How do we get Americans back to work safely again, and more quickly than ever before?
This past weekend marked 100 days since the president declared the COVID-19 pandemic a national emergency. In those 100 days, the prior 10 years of job gains were erased, and 45.7 million people (more than one in every four workers) sought unemployment benefits.
Usually, after unemployment peaks in recessions, it only recovers very slowly. An exceptionally rapid, deep, and broad employment crisis such as this one should prompt businesses, policy makers, academics, and civil society organizations to focus on one question: How do we get Americans back to work safely again, and more quickly than ever before?
Phase I of the Crisis: Temporary Layoffs in Face-to-Face Service Industries
Initially, the pandemic forced restaurants, theaters, hotels, gyms, clothing stores, salons, and dentists’ offices to close and place workers on temporary layoff. Between February and April, the number of Americans classified as employed fell 16.0% from 158.8 million to 133.4 million. Younger workers under age 25 (-31.3%) and Hispanics (-20.9%), who are heavily overrepresented in the restaurant industry, saw the largest declines. The least-educated workers, whose jobs were least amenable to remote work, were also disproportionately affected. (Employment declined “only” 6.2% for college graduates, but 26.0% for high school dropouts.)
But as temporary lockdowns were extended again and again, many service sector businesses realized they would not recover, and temporary layoffs became permanent. Household-name brands filed for bankruptcy or announced store closures—among them J.C. Penney, Neiman Marcus, J.Crew, CMX Cinemas, Gold’s Gym, 24 Hour Fitness, Hertz, and Chuck E. Cheese. The restaurant industry prepared for permanent closures of up to 200,000 locations.
Phase II: Permanent Layoffs Everywhere Else
Losses in travel, tourism, and face-to-face service industries quickly rippled through the economy. Declining retail sales reduced demand for wholesale purchases and erased the sales tax revenues on which state and local governments depend. A dramatic pullback in advertising spending forced closures or cuts in dozens of newspaper and radio newsrooms and slashed tech industry revenues. So after March saw record-smashing layoffs in the leisure and hospitality and retail sectors, April saw record layoffs almost everywhere else: mining and logging, construction, durable goods manufacturing, wholesale trade, information, financial activities, and state and local government.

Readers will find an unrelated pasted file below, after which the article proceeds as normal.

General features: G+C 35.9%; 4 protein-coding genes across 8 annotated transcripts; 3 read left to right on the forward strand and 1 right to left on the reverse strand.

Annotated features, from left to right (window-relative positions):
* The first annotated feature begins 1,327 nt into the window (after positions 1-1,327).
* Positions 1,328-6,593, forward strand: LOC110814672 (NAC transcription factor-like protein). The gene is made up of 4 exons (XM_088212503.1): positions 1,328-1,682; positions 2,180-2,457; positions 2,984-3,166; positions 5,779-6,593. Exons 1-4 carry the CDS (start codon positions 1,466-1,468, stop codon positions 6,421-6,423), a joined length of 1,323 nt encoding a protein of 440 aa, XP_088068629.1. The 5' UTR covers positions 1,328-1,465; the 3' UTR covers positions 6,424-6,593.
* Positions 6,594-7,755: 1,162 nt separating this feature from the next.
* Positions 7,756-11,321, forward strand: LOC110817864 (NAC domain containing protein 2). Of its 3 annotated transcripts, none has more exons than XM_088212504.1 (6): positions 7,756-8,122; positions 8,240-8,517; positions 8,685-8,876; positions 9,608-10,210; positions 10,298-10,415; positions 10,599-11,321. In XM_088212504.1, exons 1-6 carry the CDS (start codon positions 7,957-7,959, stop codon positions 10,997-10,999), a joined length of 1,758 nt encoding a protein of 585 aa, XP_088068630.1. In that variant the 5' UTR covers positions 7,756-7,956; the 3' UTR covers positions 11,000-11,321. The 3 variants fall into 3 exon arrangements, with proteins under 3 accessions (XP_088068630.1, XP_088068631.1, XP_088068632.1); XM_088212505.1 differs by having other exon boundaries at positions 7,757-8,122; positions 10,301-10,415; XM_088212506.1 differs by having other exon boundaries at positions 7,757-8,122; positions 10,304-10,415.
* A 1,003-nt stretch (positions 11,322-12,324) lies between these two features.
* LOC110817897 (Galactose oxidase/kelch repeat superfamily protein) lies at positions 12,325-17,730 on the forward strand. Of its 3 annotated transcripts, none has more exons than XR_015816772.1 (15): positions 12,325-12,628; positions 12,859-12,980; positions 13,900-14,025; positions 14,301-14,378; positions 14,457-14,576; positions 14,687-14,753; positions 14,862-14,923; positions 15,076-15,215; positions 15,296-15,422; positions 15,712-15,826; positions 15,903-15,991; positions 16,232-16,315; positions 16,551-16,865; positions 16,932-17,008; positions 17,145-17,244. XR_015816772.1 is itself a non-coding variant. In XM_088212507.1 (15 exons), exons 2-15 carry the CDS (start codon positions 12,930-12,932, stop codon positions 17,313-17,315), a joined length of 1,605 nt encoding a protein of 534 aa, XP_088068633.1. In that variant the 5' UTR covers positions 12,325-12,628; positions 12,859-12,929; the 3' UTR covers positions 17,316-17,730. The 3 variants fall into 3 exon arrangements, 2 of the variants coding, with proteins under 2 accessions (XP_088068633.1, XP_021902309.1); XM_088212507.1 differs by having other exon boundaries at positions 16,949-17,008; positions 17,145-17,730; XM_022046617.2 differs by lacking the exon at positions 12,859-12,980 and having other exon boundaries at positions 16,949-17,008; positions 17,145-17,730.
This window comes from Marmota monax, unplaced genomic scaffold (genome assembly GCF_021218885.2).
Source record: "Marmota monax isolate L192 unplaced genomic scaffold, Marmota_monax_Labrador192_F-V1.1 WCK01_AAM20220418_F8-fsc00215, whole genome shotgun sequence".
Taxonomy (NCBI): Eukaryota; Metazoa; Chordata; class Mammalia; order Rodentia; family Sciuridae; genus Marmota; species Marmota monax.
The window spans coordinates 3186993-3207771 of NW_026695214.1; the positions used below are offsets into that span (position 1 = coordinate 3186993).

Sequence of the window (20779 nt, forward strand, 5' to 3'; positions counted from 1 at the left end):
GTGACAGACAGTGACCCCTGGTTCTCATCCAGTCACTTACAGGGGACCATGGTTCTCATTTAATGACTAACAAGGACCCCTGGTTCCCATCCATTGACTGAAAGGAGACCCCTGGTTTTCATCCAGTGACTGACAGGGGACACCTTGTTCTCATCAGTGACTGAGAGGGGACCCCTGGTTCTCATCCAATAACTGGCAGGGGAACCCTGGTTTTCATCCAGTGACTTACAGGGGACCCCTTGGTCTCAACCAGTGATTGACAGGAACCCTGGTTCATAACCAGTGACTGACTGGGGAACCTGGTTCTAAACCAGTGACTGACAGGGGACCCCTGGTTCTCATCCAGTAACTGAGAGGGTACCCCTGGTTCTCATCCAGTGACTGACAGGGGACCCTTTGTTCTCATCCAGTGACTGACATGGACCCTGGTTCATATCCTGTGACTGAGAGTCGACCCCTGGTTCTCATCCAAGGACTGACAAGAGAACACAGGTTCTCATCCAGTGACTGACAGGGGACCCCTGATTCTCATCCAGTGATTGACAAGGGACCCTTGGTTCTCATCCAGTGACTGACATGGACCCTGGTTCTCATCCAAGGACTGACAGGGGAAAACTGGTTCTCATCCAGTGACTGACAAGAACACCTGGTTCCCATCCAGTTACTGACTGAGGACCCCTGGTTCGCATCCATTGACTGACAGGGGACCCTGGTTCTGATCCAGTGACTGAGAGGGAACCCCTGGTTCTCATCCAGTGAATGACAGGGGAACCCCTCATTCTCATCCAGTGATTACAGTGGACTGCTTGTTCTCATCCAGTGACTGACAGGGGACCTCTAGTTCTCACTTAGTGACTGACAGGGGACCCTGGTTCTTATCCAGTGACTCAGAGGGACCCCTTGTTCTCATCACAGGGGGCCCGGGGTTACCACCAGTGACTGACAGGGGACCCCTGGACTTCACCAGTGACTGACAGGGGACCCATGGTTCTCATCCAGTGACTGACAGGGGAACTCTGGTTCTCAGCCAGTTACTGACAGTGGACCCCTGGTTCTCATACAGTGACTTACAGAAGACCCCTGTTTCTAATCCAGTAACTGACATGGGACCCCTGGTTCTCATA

Phase III: A Fragile, Partial Recovery
The May jobs report showed a partial recovery, with 15% of those who had been on temporary layoff in April recalled in May. But not all groups recovered equally. Workers aged 65 and older recovered almost none of the jobs lost in the prior two months, a sign that the pandemic has likely pushed many older workers out of the workforce for good, causing a permanent productivity loss. There was also little recovery in black employment (just 1.7% growth in employment levels between April and May compared to 3.3% for whites and 2.9% for Hispanics).
Workers aged 65 and older recovered almost none of the jobs lost in the prior two months.
Meanwhile, the number of unemployed Americans who reported having lost their jobs permanently actually rose by 295,000, with losses appearing in even the highest-paying white-collar industries, such as computer systems design, management, film, telecommunications, and broadcasting. And job postings, which had fallen 47% since February, according to ZipRecruiter data, remained stubbornly low. Not only were too many workers still being laid off in May, but too few workers were being hired.
The Tragedy of COVID-19’s Labor Market Impact
This is all particularly tragic given the labor market conditions that prevailed before the pandemic struck. Over the past half century, skill-biased technological change and globalization caused a strong shift in relative labor demand towards more-educated workers and against less-educated workers. The result was increasing educational wage differentials and slow real wage growth for low-income workers. Less-educated workers had experienced the greatest difficulties adapting to the emerging economy.